Welcome to Spring!
Welcome to the 2nd quarter newsletter for WI AAC Network. We hope everyone is safe and healthy during this time. We certainly find ourselves in unusual circumstances. We have all had to manage thru being off of school for one to two snow days but did you ever imagine school closing in March as a response to our nation’s health concerns. I owned my device and it went from home to school. I know that the devices some communicators use belong to school and stay there. I hope given the length of time school will be off that all on Wisconsin’s AAC communicators brought the device home with them. It might be the first time the device came home and you are thinking what am I going to do with this device. You thought “No one has ever taught me AAC. What am I going to do?” The Network received emails and messages via Facebook asking for help how they can use the device at home. This issue has ideas of what you can do with your communicators. Keep reaching out to us. Reach out to their speech therapists and check out the manufacturers’ website for help. You have the knowledge and skills needed to teach your own child. Sure you will make mistakes but that is not what your child will remember. They will remember that you took time and taught from your heart. We hope you will find something you can use in this issue.
We are always looking for contributions for the newsletter so if you have a teaching moment, funny story or anything you want to share contact us on Facebook or email.
By Mike and Sue Hipple
Ways to keep up those AAC skills
You might have questions about how to maintain your child’s/student’s AAC skills given the unexpected, abrupt end of the school year. Parents, educators and the online community of websites, bloggers and podcasters join forces to minimize a covid 19 academic slide. A slide is when any student with or without a disability loses knowledge or skills they learned over the past year. This is a big deal for everybody, but when a student who has a communication disability loses knowledge that they learned from the past school year it could be hard to get it back. In math, they might have been working on money and using the calculator. When you are at any stores, please let them count the dollars you need to buy the snack that they hopefully used their communication device to ask for. That way they use their math page plus it shows the clerk their counting skills. Right now the kids cannot go to the grocery store but let’s think outside to the box. Line up some groceries, tag with prices and have them decide what to put in the bags using their communication device to choose items and adding as they go. I remember watching the Price is Right and guess the value of the showcase. There is a website Priceisright.com that shows you clip of all the games. Maybe they worked hard on telling time. Have their favorite TV shows times on the refrigerator. It’s their job to tell you when it is time to watch their favorite TV show. Summer time is always a great time to read books with your child. During story time, ask them questions about the story, or do shared reading. Record a phrase from the story on their device and have them play it when you get to that page in story. Don’t forget about history, geography, social studies, P.E., and therapies. You could ask questions like which way is north, why is the 4th of July important. My family helped me write down ideas and words. We would build them into sentences and make the sentences into a play/story. What a gift it would be to record the play on your phone and send it off to your child’s grandparents or other family. Always remember to have fun with learning.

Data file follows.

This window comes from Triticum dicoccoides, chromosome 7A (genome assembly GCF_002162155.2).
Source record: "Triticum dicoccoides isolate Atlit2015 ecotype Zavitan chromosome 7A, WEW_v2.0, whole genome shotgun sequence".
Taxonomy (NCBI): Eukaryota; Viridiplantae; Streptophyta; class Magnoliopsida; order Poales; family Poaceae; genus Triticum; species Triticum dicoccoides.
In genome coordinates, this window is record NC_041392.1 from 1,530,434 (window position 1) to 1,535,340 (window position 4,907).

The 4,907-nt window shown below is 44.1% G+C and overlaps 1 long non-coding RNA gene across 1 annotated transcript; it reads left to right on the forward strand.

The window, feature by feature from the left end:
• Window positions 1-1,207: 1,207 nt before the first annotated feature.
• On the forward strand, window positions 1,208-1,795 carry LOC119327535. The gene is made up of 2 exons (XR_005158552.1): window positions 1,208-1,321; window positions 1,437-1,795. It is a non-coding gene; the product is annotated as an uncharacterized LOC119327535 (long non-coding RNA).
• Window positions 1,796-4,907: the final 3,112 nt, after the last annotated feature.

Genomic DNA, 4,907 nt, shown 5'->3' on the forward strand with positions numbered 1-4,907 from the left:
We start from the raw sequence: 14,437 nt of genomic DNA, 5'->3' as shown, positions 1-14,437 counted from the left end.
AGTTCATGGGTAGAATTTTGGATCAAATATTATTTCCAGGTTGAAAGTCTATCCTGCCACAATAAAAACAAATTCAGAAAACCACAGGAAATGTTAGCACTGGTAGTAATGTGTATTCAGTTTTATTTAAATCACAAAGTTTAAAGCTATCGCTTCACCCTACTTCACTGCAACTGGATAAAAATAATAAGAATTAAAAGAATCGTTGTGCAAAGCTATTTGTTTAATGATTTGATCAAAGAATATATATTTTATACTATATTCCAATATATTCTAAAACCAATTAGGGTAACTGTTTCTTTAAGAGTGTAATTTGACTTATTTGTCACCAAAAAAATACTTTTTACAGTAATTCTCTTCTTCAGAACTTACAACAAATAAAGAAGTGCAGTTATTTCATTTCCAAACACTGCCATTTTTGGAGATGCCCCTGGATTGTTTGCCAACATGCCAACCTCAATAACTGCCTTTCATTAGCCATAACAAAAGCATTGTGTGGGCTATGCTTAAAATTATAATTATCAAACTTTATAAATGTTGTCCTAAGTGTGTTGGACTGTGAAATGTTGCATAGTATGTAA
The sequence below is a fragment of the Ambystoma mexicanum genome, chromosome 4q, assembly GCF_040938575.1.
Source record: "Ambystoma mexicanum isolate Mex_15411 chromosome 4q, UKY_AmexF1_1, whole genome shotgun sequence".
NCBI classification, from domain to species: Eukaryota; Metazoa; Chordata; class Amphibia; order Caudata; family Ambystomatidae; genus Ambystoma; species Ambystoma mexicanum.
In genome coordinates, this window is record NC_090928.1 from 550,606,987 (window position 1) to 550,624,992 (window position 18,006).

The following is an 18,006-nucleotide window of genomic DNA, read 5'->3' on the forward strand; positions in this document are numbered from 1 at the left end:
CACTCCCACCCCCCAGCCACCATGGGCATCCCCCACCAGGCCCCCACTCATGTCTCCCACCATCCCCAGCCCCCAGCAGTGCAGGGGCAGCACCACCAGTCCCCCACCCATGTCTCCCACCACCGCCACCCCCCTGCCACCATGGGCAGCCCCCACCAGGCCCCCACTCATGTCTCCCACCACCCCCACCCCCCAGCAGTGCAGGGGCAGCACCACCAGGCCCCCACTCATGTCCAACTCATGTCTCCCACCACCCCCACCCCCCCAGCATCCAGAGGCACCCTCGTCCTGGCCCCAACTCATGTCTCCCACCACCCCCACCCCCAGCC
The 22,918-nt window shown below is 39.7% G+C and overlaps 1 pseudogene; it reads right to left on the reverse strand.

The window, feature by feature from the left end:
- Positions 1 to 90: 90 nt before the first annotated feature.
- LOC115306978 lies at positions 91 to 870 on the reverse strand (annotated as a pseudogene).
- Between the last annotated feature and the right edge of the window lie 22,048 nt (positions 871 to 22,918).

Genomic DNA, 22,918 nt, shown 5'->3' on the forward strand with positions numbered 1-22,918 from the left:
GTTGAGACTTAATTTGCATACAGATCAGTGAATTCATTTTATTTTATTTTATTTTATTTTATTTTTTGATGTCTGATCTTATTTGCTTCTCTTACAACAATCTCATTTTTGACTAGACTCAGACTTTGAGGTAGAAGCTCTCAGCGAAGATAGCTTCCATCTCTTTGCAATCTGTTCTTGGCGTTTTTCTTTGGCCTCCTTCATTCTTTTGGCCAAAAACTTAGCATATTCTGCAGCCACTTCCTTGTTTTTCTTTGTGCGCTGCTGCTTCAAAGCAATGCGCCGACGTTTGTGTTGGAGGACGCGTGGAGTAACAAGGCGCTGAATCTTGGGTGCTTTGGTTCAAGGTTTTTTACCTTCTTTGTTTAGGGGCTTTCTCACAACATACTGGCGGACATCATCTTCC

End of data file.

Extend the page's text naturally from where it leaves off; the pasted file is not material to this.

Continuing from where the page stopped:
By Mike and Sue Hipple